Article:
A few months ago, I published a review of Dr. Gillian Lathey’s latest contribution to translation studies. Her work on children’s literature is both important and fascinating, and she’s also a passionate speaker. Dr. Lathey, who teaches at Roehampton University in London, gave a great talk to my students this semester about the influence of translators on children’s literature and she also led a workshop for my MA students, encouraging them to look at various issues in regard to translating children’s lit. Here is the review:
The Role of Translators in Children’s Literature: Invisible Storytellers. Gillian Lathey. New York: Routledge, 2010. 241 pages. £76 (hardcover). ISBN: 078-0-415-98952-7.
Gillian Lathey’s latest contribution to the field of children’s literature in translation looks at the history of children’s literature in translation into English. Lathey provides an overview of translators and the role of the books and genres that they translated. As she points out, “Evidence from these biographical, bibliographical, and historical sources and from translators’ prefaces, afterwords, notes, and other writings has yet to be organised into a chronological account of translations and their resonance in English-language children’s literature. This book can only offer a starting point for such a major undertaking.” (5) It is an excellent starting point, and one can only hope that there will soon follow such histories of other languages.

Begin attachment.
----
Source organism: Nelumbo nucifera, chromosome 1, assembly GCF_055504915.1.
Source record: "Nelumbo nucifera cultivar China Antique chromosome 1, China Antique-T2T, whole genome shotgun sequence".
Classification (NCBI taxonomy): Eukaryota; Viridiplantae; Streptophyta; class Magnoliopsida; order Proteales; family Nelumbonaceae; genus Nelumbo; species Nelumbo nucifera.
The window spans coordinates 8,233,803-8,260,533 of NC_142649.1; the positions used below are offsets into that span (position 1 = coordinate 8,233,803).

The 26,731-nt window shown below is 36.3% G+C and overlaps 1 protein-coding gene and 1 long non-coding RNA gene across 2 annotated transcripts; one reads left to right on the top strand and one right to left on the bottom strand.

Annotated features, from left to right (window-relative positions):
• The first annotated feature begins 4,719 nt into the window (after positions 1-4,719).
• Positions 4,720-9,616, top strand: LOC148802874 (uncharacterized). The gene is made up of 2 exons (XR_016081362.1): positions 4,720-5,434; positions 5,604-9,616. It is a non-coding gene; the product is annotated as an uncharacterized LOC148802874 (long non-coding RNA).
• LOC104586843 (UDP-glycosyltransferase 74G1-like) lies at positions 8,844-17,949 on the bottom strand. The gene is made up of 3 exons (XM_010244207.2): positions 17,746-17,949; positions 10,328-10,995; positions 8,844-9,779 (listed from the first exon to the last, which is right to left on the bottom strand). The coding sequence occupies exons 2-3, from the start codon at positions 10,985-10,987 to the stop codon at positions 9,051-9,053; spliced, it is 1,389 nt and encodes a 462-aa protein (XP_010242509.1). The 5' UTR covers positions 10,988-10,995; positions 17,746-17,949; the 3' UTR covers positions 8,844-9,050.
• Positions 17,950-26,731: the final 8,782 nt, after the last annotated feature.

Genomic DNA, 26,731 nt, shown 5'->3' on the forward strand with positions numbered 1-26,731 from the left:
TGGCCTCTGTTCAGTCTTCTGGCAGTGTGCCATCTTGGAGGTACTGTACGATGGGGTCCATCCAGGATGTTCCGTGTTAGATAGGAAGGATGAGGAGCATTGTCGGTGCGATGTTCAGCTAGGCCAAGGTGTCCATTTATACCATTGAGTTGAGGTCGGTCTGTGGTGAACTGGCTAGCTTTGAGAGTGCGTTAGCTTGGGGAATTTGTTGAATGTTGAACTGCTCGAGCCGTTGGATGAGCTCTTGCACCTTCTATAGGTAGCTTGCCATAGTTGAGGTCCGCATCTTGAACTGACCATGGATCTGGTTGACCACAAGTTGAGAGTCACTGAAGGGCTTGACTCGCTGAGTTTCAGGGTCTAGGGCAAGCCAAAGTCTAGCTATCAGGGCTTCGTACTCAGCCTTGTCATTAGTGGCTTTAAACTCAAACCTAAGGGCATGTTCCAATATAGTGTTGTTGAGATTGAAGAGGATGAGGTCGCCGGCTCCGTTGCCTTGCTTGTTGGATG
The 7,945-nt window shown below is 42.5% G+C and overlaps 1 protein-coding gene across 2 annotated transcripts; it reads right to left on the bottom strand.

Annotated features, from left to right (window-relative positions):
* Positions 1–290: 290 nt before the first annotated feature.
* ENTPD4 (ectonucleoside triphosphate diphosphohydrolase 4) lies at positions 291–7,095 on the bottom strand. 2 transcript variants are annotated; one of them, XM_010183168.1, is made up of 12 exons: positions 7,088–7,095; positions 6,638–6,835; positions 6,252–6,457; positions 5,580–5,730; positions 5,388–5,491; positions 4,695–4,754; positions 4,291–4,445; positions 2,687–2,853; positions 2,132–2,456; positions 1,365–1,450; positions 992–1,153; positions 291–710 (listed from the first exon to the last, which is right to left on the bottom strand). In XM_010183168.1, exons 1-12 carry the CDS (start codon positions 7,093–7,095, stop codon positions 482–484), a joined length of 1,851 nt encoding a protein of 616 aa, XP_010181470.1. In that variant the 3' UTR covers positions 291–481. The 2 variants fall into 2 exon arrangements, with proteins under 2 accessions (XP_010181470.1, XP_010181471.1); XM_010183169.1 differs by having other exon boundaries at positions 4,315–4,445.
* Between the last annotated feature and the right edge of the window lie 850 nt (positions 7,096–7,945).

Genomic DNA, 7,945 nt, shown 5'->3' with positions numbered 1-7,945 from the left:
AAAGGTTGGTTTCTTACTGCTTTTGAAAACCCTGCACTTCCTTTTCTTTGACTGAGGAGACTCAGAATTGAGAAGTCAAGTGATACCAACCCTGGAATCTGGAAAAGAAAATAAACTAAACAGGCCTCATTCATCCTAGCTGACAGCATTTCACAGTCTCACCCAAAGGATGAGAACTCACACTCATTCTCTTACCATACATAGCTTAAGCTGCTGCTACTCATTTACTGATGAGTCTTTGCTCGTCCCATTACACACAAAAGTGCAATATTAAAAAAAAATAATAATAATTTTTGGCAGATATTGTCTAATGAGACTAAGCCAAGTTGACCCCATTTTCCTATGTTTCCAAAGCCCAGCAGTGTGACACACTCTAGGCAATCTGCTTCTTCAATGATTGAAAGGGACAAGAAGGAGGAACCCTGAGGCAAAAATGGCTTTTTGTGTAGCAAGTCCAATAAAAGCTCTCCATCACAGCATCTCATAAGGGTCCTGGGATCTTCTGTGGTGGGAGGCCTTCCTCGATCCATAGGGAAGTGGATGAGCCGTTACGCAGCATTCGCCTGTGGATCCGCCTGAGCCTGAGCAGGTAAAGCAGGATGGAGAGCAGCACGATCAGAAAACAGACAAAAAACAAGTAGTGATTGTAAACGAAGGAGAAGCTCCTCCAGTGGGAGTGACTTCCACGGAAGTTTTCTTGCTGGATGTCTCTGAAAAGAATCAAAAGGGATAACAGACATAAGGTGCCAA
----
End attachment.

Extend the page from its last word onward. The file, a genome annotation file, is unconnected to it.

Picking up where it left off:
Lathey’s book traces how early translators translated, without considering any particular special needs that children as an audience might have. Works for adults were read by and/or told to children, and this primarily included the Bible, romances/adventure stories, and fables and fairy tales. Even through the late 15th century, “[c]hildren were not yet regarded as separate consumers of texts other than books of instruction on courtesy and manners or schoolbooks.” (32) As Lathey points out, books became cheaper and more easily accessible via travelling booksellers, so children were able to read books not written or translated with a specific child audience in mind. Thus, children read what was available, and because such works were so popular, these were the ones that were most often translated. The style of translation generally seemed to include adaptation to the target culture. Lathey writes that “[i]t is hardly possible to speak of children experiencing cultural difference through these early translations of fables and romances, since multiple retellings had removed most cultural markers, but they did bring new kinds of stories to young readers. That novelty lay in the form of the short fable with its attached moral, or in the alternative, unsanctioned pleasures of the dramatic and episodic sixpenny romance.” (42)